The next storm is expected to reach L.A. by Monday morning after the first in a series of winter storms dropped rain and snow in the region.
In addition to rain across the coastal and valley areas of the state, the latest storm brought heavy snow to the Grapevine area near Gorman, prompting the California Highway Patrol to close the north-south route for more than six hours and to escort vehicles off the freeway.
The two right lanes opened shortly after noon in both directions, only to be shut down again at 4 p.m. between Parker Road in Castaic and Grapevine Road in the Kern County community of Grapevine, a stretch of about 60 miles. As of 8 p.m. Monday, the highway was still closed, and Caltrans had no estimate for when it might reopen.
State Route 58 over the Tehachapi Pass was closed at about 4:30 p.m. between the Tower Line Road exit east of Bakersfield and Exit 165 in Mojave. The roadway had reopened earlier in the day with a CHP escort, but snow and “traffic incidents” prompted Caltrans to close it again. The route remained closed late Monday evening.
Snow was expected as low as 1,500 feet, with 1 to 3 inches in the Antelope Valley foothills and a dusting possible in the Santa Clarita Valley. Forecasters were calling for 2 to 4 inches of snow along mountain passes and up to 8 inches at higher elevations.
Strong winds were expected along the coast in Los Angeles and Ventura counties, with gusts of 40 mph to 50 mph, and in the Antelope Valley, with gusts potentially exceeding 60 mph.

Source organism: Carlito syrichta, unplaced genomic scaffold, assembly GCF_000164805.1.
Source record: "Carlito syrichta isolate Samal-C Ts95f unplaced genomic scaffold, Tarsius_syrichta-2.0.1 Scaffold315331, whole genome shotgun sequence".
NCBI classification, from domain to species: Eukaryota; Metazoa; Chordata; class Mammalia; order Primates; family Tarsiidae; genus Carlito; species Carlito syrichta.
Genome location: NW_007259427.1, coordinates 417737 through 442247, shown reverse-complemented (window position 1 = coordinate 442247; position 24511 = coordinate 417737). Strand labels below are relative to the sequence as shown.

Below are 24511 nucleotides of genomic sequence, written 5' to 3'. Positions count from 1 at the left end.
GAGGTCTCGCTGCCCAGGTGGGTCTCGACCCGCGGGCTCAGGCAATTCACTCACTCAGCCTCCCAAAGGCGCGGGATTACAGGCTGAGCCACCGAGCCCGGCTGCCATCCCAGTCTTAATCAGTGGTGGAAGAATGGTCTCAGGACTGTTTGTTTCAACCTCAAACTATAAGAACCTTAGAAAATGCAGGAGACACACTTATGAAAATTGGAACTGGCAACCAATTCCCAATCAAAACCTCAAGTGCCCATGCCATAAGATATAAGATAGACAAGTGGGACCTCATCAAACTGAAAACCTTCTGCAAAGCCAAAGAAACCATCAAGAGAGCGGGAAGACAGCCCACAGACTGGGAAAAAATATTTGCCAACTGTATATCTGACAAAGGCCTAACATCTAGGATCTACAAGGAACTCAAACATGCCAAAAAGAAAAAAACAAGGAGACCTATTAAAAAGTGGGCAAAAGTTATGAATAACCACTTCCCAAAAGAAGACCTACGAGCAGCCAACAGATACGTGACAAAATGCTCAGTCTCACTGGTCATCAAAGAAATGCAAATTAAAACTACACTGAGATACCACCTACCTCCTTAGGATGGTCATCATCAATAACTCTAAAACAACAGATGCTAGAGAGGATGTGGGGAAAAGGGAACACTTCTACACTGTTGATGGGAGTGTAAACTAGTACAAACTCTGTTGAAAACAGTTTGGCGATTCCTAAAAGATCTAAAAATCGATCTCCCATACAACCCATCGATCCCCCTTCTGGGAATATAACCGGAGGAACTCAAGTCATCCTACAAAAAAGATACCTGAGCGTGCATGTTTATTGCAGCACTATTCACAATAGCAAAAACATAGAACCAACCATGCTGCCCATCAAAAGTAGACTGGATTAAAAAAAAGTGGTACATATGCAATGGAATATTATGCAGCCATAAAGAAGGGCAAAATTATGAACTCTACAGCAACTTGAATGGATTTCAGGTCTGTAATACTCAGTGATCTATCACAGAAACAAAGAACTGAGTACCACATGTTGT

Forecasters were calling for large surf, with waves of 8 to 12 feet on west-facing beaches Monday and Tuesday.
The heaviest precipitation is expected in a third storm Tuesday night into Thursday. That system will connect to an atmospheric river, a stream of high-moisture-content air that creates a pipeline of water. It is expected to dump 2 to 3 inches of rain over much of Los Angeles County, said Kathy Hoxsie, a meteorologist with the National Weather Service in Oxnard.
The first in the series of storms sprinkled up to half an inch of rain over the area Saturday into Sunday, and as much as 2 inches of snow fell at higher elevations. In Malibu, residents shared social media images Saturday of impromptu sledding sessions, a rarity for the coastal area. But what looked like snow was actually small-pellet hail, Hoxsie said.
Hail fell Monday afternoon in Pasadena and surrounding foothill communities. The NWS said the area around Mt. Wilson could see up to half an inch of snow through Monday night.
Hail, graupel and snow were also reported in Riverside, Moreno Valley, Yorba Linda and other areas.
The weather service forecast heavy rains coming to Los Angeles, Orange and Riverside counties through the end of the week. The rainstorms, expected to begun in earnest Wednesday, could bring enough water to flood roadways and cause debris flow or rockslides in areas recently scorched by wildfires.
Times staff writer Alex Wigglesworth contributed to this report.